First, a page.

Upon the occurrence and during the continuation of an event of default, subject to the terms and conditions of the Credit Facility, the lenders are able to declare any outstanding principal of the Credit Facility debt, together with accrued and unpaid interest, to be immediately due and payable and exercise other remedies.
As of March 31, 2019, the Company has borrowed $25.6 million under the Credit Facility. The Company has a borrowing capacity of approximately $43.3 million under the Credit Facility, with approximately $17.7 million available as of March 31, 2019. The Company was in compliance with the Credit Facility covenants as of March 31, 2019.
The Company capitalized fees of $0.7 million associated with the Credit Facility, which are included in the unaudited interim condensed consolidated balance sheets as a discount to the Credit Facility, and will be amortized through maturity. Unamortized debt issuance costs as of March 31, 2019 approximated $0.6 million.

13



Encina Master Financing and Security Agreement (Financing Agreement)
On June 22, 2018, the Company entered into a Master Financing and Security Agreement with Encina Equipment Finance SPV, LLC (the “Lender”). The amount available to be provided by the Lender to the Company under the Financing Agreement was contemplated to be not less than $35.0 million, and not to exceed $40.0 million. The first financing was required to be in an amount up to $22.0 million, which was used by the Company to acquire certain capital equipment. Subsequent to the first financing, the Company borrowed an additional $17.8 million, net of expenses, under the Financing Agreement. We utilized the additional net proceeds to acquire certain capital equipment. The Financing Agreement is secured by a lien on certain high specification rig assets. At March 31, 2019, the aggregate principal balance outstanding was $35.1 million under the Financing Agreement with a weighted average interest rate of 10.4%.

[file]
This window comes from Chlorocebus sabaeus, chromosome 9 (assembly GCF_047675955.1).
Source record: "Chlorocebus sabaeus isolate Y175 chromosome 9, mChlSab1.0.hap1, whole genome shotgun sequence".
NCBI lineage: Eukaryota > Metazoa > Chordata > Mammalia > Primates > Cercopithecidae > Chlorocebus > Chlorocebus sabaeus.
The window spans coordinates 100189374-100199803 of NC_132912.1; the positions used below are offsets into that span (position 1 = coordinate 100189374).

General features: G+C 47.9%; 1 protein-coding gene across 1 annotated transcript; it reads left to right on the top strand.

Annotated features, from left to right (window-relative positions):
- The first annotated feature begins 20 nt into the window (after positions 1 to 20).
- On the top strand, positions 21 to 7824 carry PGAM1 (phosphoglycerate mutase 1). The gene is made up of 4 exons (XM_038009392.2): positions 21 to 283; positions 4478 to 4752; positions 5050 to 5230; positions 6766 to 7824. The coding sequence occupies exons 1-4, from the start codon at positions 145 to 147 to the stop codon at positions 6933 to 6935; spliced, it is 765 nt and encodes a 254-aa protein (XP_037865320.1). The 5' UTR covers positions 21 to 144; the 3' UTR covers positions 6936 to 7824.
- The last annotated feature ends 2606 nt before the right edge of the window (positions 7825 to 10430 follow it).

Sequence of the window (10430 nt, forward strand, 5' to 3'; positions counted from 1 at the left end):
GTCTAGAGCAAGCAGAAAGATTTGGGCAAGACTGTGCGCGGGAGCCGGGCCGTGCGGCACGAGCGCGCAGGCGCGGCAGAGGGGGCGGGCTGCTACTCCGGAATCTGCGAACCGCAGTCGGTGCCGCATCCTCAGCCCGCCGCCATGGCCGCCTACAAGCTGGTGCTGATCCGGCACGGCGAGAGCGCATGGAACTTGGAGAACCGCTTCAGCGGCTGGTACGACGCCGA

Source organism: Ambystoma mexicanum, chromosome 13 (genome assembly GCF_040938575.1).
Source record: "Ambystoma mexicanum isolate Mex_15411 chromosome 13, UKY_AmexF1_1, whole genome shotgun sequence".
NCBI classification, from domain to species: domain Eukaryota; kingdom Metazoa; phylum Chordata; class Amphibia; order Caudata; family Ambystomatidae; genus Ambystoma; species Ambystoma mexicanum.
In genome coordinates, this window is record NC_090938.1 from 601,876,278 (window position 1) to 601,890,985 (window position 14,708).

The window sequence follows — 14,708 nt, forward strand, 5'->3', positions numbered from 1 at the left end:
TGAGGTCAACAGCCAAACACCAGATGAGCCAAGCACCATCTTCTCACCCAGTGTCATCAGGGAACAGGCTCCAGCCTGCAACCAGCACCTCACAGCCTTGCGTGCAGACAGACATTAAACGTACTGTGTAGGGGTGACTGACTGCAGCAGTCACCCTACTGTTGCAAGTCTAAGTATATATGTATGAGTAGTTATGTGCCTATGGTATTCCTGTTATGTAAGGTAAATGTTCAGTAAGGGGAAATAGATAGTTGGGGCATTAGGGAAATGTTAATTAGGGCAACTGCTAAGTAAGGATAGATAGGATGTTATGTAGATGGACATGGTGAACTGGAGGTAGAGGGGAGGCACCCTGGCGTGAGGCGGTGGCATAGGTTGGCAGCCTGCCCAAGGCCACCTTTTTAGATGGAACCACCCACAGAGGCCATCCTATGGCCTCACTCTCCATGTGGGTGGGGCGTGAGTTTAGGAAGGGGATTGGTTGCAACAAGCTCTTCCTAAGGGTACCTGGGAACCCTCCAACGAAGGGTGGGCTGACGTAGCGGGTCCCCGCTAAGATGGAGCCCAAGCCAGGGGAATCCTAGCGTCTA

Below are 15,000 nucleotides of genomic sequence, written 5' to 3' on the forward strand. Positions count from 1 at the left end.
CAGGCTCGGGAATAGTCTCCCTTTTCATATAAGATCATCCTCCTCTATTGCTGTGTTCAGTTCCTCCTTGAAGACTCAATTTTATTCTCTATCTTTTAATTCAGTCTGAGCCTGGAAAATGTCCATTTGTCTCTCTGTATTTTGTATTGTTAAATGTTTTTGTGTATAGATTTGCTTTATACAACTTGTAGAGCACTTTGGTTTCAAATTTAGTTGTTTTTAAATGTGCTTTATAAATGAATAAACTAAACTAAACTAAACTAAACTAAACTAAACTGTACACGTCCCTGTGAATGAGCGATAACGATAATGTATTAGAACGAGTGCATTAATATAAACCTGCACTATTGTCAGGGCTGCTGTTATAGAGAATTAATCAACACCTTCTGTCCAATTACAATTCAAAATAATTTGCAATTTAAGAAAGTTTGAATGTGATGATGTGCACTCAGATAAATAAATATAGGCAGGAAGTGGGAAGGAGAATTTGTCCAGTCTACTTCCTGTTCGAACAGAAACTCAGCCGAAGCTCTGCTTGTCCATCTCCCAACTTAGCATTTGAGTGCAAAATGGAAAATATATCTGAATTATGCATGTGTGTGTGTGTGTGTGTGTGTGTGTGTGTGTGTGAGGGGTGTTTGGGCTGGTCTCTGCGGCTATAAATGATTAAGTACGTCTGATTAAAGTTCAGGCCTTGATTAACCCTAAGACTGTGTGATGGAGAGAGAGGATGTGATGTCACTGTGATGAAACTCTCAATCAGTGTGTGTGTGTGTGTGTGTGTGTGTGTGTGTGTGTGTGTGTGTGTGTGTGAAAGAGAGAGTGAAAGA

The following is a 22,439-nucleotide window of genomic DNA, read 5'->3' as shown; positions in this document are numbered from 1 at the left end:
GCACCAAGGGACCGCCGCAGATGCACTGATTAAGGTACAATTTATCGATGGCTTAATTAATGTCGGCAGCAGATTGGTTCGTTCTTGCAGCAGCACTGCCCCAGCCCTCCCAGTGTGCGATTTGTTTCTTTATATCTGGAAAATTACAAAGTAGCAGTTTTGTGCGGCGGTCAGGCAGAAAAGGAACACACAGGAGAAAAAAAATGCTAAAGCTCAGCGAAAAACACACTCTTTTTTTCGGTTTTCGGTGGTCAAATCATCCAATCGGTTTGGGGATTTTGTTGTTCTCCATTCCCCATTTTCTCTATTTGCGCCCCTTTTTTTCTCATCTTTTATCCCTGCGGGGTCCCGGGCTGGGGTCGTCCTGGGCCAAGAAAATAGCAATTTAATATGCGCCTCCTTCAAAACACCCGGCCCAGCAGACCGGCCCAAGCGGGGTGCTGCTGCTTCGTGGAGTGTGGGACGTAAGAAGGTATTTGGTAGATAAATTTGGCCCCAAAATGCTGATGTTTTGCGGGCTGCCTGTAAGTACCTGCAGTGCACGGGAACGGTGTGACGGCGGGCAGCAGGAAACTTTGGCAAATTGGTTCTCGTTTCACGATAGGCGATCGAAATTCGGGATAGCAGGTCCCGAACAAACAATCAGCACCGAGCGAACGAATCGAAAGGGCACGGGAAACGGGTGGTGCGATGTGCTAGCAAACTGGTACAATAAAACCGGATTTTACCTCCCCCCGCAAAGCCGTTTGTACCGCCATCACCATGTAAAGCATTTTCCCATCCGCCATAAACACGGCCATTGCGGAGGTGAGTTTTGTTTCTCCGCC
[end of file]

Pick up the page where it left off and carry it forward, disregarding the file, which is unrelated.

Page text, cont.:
Borrowings under the Financing Agreement bear interest at a rate per annum equal to the sum of 8.0% plus the London Interbank Offered Rate (“LIBOR”), which was 2.5% as of March 31, 2019. The Financing Agreement requires that the Company maintain leverage ratios of 2.50 to 1.00 as of March 31, 2019 and for periods thereafter. The Company was in compliance with the covenants under the Financing Agreement as of March 31, 2019.
The Company capitalized fees of $0.9 million associated with the Financing Agreement, which are included on the unaudited interim condensed consolidated balance sheets as a discount to the long term debt, and will be amortized through maturity. Unamortized debt issuance costs as of March 31, 2019 approximated $0.7 million.
Scheduled Maturities
As of March 31, 2019, aggregate principal repayments of total debt for the next five years are as follows (in millions):
For the period ending March 31,
 
Total
2020
 
$
15.8

2021